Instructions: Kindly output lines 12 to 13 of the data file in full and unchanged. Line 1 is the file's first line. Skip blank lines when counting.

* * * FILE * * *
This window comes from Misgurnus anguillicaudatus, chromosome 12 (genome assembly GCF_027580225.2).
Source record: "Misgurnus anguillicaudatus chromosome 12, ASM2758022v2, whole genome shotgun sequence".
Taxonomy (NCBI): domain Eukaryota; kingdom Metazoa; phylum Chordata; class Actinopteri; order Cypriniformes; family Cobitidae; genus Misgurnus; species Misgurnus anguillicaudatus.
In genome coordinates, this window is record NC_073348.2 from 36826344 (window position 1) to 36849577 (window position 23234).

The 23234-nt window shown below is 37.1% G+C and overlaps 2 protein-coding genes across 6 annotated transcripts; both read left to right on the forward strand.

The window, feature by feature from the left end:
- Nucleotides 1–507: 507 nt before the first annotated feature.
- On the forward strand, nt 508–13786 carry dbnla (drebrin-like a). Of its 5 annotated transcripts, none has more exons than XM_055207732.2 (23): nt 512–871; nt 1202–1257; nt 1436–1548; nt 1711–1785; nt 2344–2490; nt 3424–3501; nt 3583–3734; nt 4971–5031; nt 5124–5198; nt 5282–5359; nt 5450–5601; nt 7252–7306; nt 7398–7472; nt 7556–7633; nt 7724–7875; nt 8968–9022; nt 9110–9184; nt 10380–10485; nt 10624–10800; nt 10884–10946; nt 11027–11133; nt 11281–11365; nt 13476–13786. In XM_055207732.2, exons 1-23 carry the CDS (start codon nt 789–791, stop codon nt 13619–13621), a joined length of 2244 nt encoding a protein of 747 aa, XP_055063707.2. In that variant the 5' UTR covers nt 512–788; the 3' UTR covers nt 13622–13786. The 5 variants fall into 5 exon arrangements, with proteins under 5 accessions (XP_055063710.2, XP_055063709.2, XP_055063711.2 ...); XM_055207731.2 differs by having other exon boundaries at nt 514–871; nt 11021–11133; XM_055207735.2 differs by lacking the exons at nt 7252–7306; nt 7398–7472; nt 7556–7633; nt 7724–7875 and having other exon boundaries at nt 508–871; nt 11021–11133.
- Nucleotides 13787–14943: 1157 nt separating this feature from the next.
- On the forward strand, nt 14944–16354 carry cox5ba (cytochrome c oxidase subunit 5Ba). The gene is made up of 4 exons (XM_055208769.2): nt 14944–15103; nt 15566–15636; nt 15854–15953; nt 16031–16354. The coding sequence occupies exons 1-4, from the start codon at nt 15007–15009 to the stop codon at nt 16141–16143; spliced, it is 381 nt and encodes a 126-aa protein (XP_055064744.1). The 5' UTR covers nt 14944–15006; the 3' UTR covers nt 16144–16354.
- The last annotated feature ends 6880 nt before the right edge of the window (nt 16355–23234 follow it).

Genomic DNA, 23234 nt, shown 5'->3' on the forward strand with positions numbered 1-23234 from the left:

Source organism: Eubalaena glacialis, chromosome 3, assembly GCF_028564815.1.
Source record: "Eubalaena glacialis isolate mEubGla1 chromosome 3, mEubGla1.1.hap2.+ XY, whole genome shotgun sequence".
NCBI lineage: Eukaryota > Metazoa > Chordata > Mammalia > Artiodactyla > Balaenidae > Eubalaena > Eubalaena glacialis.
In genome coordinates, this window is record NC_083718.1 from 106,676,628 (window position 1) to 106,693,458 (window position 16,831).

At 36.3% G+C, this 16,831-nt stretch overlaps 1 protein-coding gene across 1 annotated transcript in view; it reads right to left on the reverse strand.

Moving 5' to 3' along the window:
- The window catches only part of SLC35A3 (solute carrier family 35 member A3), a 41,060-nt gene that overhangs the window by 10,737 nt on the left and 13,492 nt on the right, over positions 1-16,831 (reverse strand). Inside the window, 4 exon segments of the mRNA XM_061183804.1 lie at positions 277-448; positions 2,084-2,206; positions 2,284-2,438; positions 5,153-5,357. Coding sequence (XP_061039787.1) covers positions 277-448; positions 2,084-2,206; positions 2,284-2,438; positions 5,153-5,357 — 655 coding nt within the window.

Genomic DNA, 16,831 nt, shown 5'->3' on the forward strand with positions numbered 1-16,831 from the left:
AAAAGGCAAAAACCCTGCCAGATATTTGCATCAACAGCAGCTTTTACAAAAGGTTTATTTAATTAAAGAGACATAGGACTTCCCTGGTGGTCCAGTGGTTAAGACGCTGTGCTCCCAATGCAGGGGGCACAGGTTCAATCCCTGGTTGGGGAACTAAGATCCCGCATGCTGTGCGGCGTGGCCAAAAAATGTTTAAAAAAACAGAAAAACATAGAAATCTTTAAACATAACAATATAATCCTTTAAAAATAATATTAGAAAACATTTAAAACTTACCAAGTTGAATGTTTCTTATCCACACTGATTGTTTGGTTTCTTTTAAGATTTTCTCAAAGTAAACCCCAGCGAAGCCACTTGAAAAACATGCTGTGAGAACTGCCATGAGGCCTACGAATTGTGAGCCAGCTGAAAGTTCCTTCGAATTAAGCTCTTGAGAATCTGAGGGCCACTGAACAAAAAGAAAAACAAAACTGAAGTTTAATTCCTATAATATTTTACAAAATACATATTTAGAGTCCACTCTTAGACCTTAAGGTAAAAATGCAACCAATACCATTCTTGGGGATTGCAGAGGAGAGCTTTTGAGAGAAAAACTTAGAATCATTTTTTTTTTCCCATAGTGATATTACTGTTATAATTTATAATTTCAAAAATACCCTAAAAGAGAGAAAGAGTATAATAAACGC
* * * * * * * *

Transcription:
Genomic DNA, 23234 nt, shown 5'->3' on the forward strand with positions numbered 1-23234 from the left:

Source organism: Eubalaena glacialis, chromosome 3, assembly GCF_028564815.1.